Overall, Bullock offers a biographical exploration of Raymond Priestley that encompasses his full lifetime in a concise manner. The book is enjoyable and thought provoking, and may well encourage readers to seekadditional material on both Priestly and the exploration of Antarctica. 

    •  Jefferson, North Carolina: McFarland & Company, 2017
    • 7” x 10”, softcover, ix + 259 pages
    • Photographs, notes, bibliography, index. $39.95
    • ISBN: 9780786478057
    Reviewed by Kelsey Dwyer, East Carolina University
  • May 15, 2018 12:00 PM | David Eddy (Administrator)

    Hornblower’s Historical Shipmates: The Young Gentlemen of Pellew’s Indefatigable

    Heather Noel-Smith & Lorna M. Campbell

    In Heather Noel- Smith and Lorna Campbell’s work Hornblower’s Historical Shipmates: The Young Gentlemen of Pellew’s Indefatigable the reader is presented with a detailed history of Captain Sir Edward Pellew’s rise through the ranks. The authors also provide brief, but detailed, summaries of seventeen of Pellew’s midshipmen who worked under him during his successful career. The authors take great care to present their audience with personable and accurate descriptions of the crew members. They depict both Pellew and his shipmates in such a way that the reader feels like they know the men and are also familiar with the culture and atmosphere of the ship at large. This is a credit to the comprehensive research and writing style of the authors.

    The authors’ extensive research is clear from the first page. Their in-depth use of both primary and secondary sources gives the reader a clear picture of life, across ranks, in the British Royal Navy in the late 1700s and early 1800s. Noel- Smith and Campbell include excerpts from some of Pellew’s personal correspondence throughout his life-time including his time in the Navy, passages from his journals and naval documents attached to Captain Sir Edward Pellew during his time in the service.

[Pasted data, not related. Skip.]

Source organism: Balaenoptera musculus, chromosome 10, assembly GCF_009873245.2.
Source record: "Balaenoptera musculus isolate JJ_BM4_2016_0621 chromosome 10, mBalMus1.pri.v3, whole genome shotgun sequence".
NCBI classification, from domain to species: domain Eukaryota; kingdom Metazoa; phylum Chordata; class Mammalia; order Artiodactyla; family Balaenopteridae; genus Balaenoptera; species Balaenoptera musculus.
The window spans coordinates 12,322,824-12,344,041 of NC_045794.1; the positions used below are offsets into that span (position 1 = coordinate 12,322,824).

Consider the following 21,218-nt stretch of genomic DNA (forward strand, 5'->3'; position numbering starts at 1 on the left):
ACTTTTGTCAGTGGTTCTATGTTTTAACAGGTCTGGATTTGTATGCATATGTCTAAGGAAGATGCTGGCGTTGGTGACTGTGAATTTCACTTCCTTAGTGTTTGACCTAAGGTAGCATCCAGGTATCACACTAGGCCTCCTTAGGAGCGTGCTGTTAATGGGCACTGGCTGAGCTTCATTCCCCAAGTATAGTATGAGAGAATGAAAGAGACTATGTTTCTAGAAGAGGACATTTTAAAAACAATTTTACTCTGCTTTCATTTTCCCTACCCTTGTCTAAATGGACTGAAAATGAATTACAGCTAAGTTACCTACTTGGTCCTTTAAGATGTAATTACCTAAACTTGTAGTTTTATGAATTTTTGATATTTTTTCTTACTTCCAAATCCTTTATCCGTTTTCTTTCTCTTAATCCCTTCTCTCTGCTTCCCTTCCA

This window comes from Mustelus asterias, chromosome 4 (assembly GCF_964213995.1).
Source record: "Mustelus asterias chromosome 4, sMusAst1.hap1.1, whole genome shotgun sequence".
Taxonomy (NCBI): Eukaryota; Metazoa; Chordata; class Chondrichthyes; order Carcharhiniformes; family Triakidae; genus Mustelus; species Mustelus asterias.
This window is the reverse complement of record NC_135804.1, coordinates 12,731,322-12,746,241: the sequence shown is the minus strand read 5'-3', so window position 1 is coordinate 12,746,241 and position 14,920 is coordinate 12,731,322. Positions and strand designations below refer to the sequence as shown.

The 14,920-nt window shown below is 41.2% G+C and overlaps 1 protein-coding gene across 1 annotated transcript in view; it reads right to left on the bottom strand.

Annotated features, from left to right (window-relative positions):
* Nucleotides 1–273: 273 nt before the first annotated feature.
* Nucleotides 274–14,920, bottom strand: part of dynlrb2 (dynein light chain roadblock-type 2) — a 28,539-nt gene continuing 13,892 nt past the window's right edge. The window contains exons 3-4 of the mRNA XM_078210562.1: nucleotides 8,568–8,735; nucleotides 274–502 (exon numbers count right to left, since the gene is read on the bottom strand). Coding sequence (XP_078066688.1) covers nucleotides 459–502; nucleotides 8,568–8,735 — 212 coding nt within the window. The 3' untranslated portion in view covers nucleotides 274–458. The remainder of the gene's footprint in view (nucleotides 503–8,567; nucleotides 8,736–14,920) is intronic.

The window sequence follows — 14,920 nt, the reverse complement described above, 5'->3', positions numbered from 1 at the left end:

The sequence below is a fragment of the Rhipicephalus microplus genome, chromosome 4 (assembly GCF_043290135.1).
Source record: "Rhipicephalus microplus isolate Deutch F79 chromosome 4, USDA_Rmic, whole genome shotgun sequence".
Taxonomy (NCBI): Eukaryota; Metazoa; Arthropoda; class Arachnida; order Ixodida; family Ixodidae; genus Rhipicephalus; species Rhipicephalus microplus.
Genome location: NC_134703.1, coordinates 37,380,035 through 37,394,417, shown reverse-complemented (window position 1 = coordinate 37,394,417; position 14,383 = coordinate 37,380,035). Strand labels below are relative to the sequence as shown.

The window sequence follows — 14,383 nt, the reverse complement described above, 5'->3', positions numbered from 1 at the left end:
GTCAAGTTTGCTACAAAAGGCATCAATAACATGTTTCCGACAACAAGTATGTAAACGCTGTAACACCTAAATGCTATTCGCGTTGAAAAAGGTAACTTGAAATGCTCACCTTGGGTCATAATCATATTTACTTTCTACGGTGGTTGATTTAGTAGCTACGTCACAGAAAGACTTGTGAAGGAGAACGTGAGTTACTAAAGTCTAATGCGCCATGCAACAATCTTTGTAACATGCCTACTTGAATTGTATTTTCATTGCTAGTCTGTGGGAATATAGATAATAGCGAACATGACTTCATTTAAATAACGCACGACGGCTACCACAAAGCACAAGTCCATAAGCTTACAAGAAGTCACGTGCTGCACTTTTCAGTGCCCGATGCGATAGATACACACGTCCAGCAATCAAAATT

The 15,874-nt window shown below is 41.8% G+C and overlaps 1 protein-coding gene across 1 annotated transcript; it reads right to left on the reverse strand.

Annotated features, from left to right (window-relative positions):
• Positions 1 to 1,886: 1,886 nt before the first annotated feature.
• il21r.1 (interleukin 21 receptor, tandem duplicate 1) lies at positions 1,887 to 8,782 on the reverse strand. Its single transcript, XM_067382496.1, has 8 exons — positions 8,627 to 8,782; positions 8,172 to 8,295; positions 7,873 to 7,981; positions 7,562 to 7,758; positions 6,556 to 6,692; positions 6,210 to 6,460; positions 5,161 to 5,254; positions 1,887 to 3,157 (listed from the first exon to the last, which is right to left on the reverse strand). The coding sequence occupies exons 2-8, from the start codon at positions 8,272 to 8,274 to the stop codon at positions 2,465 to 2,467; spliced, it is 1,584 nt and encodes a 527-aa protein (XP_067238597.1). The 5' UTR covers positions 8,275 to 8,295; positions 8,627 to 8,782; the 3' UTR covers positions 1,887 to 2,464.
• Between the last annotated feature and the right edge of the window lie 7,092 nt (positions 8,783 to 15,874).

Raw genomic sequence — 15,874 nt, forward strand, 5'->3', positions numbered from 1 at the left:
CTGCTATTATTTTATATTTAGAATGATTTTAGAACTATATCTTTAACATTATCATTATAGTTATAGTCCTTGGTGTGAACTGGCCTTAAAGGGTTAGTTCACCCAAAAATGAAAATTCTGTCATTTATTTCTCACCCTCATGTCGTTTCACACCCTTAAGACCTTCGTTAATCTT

The book presents a well-balanced and comprehensive study of Edward Pellew, not omitting the less savory aspects of his character, nor over embellishing his accomplishments. For example, the authors acknowledge how Pellew and his wife Susan Frowd Pellew went above and beyond supporting emotionally, physically and sometimes even financially, many different young men from all different stations of life. At the same time, they show how Pellew put the agenda of his sons, Pownoll and Fleetwood, ahead of the good of those serving the British Royal Navy under Pownoll and Fleetwood when he promoted both of them into positions for which they were not the best candidate. In the first chapter, they claim that Pellew is both a “partisan and patriarch” and do a brilliant job showing how these two rivaling terms describe the complex man and exceptional frigate Captain Sir Edward Pellew.

    Hornblowers Historical Shipmates: The Young Gentlemen of Pellew’s Indefatigable takes the reader on a unique journey where they meet not only high-ranking officials of the famous Her Majesty’s Royal Navy, but also gain access to the daily routine of the nineteenth century mid shipmen. The reader will walk away with a comprehensive view of the sailor’s devotion to their nation and their strong ties to their crew and leaders. Pellew is shown to be a flawed man, but also a relatable human being in that he was a man who felt it was his duty not only to protect his crew, but also to help them develop into mature and reliable young men who would represent their crew, family and nation. The reader is able to see how Pellew’s humble beginning and early tragedies helped him to develop into a leader who was respected and loved by his crew.

    •  Woodbridge, Sussex: The Boydell Press, 2016
    • 6-1/2” x 9-1/2”, hardcover, xii + 248 pages
    • Illustrations, appendix, notes, bibliography, index. $34.95
    • ISBN: 9781783270996

    Reviewed by Jane H. Plummer, University of West Florida

  • May 15, 2018 12:00 PM | David Eddy (Administrator)

    British Expeditionary Warfare and the Defeat of Napoleon, 1793-1815

    Robert K. Sutcliffe